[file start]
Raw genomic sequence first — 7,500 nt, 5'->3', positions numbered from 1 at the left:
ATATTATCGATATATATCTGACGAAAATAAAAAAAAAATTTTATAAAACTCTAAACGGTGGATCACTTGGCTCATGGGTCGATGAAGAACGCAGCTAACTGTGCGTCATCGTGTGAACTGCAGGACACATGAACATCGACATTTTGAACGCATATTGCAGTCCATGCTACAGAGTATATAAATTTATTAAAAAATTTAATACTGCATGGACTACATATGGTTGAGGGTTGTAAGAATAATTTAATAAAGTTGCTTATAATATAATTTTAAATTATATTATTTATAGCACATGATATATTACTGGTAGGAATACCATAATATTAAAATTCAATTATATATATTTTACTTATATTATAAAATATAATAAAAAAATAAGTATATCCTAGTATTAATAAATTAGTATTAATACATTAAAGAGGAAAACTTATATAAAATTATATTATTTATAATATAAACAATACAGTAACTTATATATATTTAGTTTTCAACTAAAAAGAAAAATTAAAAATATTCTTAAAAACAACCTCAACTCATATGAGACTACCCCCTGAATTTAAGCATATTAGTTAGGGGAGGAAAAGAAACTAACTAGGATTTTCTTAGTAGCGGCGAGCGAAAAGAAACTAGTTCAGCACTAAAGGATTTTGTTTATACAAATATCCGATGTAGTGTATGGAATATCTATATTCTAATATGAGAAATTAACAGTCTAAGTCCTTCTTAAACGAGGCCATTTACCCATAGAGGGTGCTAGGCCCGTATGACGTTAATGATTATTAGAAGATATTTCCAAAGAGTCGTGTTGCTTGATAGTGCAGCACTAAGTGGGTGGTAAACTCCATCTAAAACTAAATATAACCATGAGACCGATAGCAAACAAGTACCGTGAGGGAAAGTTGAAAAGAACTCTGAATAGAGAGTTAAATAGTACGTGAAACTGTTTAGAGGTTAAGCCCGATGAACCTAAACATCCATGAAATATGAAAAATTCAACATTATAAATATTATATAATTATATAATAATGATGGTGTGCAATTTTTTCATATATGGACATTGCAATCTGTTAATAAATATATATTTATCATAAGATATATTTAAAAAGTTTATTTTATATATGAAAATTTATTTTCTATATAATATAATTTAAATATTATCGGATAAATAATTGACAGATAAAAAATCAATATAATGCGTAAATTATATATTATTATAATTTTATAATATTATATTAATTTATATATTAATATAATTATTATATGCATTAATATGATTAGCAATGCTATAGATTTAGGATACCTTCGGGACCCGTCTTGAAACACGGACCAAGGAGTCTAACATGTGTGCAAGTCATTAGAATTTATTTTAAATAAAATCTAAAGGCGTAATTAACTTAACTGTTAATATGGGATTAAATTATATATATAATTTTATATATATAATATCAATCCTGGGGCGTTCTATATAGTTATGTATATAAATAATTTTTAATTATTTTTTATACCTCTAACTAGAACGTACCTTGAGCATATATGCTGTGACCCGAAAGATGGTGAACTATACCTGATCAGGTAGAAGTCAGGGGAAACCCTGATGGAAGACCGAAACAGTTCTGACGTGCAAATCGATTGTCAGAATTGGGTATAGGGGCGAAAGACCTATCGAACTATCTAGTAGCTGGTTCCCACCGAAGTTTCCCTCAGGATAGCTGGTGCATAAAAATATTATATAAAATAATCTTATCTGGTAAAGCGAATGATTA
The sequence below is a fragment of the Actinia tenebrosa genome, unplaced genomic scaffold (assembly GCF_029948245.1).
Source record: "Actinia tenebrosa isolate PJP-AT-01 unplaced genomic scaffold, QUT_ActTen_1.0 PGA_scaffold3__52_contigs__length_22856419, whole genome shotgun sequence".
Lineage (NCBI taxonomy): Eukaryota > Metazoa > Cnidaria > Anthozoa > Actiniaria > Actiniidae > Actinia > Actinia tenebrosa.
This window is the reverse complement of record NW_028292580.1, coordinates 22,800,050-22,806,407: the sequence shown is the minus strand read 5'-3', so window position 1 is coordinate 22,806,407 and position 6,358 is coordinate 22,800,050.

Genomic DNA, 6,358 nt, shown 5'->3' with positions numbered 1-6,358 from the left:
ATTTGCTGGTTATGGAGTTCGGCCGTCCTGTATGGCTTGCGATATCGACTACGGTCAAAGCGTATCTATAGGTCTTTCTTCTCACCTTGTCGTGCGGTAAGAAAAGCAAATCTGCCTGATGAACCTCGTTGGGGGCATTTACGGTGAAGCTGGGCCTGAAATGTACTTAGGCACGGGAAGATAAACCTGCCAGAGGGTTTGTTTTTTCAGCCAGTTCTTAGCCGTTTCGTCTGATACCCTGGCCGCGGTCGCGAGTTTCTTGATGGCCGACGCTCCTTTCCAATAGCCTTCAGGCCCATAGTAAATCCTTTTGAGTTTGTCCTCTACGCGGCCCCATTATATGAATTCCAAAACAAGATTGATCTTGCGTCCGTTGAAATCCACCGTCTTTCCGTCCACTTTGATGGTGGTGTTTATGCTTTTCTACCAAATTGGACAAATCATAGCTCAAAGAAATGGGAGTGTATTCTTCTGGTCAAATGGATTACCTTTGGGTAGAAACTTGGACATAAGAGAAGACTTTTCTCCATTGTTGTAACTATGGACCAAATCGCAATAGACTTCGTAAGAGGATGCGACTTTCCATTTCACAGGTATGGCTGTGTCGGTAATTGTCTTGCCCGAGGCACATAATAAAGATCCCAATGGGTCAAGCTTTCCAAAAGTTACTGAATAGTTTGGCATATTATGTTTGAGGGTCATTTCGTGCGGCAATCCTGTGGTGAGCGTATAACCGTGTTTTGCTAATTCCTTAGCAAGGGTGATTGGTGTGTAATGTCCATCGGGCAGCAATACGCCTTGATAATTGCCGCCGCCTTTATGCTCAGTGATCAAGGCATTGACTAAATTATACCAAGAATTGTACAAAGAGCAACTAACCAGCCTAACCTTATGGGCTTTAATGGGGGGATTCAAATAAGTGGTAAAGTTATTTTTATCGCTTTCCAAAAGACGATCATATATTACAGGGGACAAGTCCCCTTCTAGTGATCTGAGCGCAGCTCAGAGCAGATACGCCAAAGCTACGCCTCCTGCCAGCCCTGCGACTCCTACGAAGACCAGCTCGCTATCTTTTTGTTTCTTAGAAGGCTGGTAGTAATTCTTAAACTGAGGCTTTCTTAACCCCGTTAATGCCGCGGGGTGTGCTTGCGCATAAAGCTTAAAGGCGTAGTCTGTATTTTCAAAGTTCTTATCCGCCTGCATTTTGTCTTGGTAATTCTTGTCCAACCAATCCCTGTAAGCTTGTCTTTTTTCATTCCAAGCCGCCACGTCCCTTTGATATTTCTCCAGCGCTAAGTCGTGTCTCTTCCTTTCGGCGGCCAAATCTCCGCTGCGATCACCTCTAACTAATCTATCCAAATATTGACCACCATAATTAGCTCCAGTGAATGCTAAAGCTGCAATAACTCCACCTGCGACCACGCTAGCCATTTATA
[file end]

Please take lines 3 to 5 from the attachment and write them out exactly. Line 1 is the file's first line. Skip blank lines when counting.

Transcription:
The sequence below is a fragment of the Actinia tenebrosa genome, unplaced genomic scaffold (assembly GCF_029948245.1).
Source record: "Actinia tenebrosa isolate PJP-AT-01 unplaced genomic scaffold, QUT_ActTen_1.0 PGA_scaffold3__52_contigs__length_22856419, whole genome shotgun sequence".
Lineage (NCBI taxonomy): Eukaryota > Metazoa > Cnidaria > Anthozoa > Actiniaria > Actiniidae > Actinia > Actinia tenebrosa.